Date of Conferral



Doctor of Nursing Practice (DNP)




Janice Long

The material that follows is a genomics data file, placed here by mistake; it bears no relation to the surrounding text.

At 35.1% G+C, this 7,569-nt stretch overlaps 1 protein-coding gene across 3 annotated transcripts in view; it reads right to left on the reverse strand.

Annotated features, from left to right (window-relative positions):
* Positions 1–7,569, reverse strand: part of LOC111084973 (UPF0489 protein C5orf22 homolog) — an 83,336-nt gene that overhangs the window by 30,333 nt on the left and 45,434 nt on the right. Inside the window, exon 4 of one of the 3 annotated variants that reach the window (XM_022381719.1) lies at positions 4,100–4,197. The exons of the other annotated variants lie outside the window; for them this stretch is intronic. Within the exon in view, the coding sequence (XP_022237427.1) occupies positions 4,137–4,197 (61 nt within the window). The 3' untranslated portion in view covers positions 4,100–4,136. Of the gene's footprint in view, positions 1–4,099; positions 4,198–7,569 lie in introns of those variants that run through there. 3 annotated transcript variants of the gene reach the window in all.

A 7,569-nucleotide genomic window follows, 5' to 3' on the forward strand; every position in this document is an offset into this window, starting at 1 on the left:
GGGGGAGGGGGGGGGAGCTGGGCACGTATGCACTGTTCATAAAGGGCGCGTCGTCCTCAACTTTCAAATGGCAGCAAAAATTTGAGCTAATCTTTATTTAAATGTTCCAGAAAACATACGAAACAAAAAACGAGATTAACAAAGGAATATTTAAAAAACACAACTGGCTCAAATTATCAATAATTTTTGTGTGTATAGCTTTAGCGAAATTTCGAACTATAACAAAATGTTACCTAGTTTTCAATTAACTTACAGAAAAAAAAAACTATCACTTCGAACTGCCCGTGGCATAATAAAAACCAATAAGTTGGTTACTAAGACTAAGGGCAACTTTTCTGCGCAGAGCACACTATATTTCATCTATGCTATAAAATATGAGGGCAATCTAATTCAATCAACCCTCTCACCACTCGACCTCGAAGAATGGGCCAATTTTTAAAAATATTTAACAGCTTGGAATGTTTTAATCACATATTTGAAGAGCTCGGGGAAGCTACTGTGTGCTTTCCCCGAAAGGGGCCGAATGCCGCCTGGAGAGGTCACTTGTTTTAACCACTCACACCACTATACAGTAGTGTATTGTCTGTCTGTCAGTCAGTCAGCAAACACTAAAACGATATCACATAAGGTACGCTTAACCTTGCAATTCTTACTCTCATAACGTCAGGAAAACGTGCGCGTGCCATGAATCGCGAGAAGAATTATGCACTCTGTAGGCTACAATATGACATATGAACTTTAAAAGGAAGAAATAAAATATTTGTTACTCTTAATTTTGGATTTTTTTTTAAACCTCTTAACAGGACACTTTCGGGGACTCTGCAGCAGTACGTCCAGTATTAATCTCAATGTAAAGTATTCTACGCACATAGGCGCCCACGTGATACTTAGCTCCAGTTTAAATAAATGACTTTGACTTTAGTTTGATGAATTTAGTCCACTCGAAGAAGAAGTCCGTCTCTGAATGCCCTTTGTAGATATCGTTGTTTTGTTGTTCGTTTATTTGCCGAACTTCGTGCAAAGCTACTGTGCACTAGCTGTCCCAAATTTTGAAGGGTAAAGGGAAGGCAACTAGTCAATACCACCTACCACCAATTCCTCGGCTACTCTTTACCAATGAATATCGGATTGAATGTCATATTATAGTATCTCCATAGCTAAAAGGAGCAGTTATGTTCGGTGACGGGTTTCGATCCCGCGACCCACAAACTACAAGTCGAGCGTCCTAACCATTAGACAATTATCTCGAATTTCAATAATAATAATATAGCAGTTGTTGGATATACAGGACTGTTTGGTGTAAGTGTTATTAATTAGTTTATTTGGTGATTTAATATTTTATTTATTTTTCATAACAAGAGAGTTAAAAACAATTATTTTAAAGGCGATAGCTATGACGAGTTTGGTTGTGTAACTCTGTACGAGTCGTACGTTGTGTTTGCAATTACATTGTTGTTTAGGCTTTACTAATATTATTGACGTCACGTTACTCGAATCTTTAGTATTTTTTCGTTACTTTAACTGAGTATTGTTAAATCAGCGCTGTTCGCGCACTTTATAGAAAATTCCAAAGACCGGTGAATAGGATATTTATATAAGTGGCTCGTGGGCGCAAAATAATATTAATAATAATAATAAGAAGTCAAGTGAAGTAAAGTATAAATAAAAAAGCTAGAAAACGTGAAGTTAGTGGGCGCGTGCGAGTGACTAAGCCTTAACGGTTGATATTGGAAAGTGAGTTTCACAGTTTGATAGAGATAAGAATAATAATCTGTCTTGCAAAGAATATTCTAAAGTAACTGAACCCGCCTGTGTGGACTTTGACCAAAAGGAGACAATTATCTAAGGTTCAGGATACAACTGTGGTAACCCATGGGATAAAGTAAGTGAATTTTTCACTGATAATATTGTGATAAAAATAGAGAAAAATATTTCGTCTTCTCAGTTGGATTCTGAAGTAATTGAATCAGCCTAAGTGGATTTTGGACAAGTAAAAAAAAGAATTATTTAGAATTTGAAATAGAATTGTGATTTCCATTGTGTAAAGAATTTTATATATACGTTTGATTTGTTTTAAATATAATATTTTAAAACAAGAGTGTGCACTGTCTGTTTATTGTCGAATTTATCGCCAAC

The purpose of this scholarly project was to evaluate an evidence-based quality improvement program implemented in 2016 in a clinical practice setting to curtail overprescribing of opioids for noncancer pain management. In 2001, the National Pharmaceutical Council and The Joint Commission on Accreditation and Hospital Accreditation initiated a standard of practice for opioid use in noncancer pain management that resulted in opioid overprescribing and a 200% increase in opioid-related deaths and incalculable societal costs. Primary care providers including nurse practitioners issue the greatest number of opioid prescriptions; therefore, to address the problem of opioid overprescribing, the 2016 Centers for Disease Control and Prevention guidelines for opioid administration were implemented as a quality improvement program in a primary care setting with 10 providers. Lewin's change model was the vehicle for change and included an ongoing audit developed for tracking provider prescribing rates. The project sought to determine if adoption of the opioid administration guidelines reduced the prescribing rates in a clinical practice setting and thereby justify expanding the program to other primary clinic sites. A pre- post-single group comparison was conducted of prescribing rates from May 15, 2015 prior to implementing the guidelines and December 19, 2016 after the guidelines were in place. Analysis from t tests indicated a 41% (p < .01) reduction in prescribing rates. The project promotes positive social change through the decreased individual and societal cost of opioid- related deaths.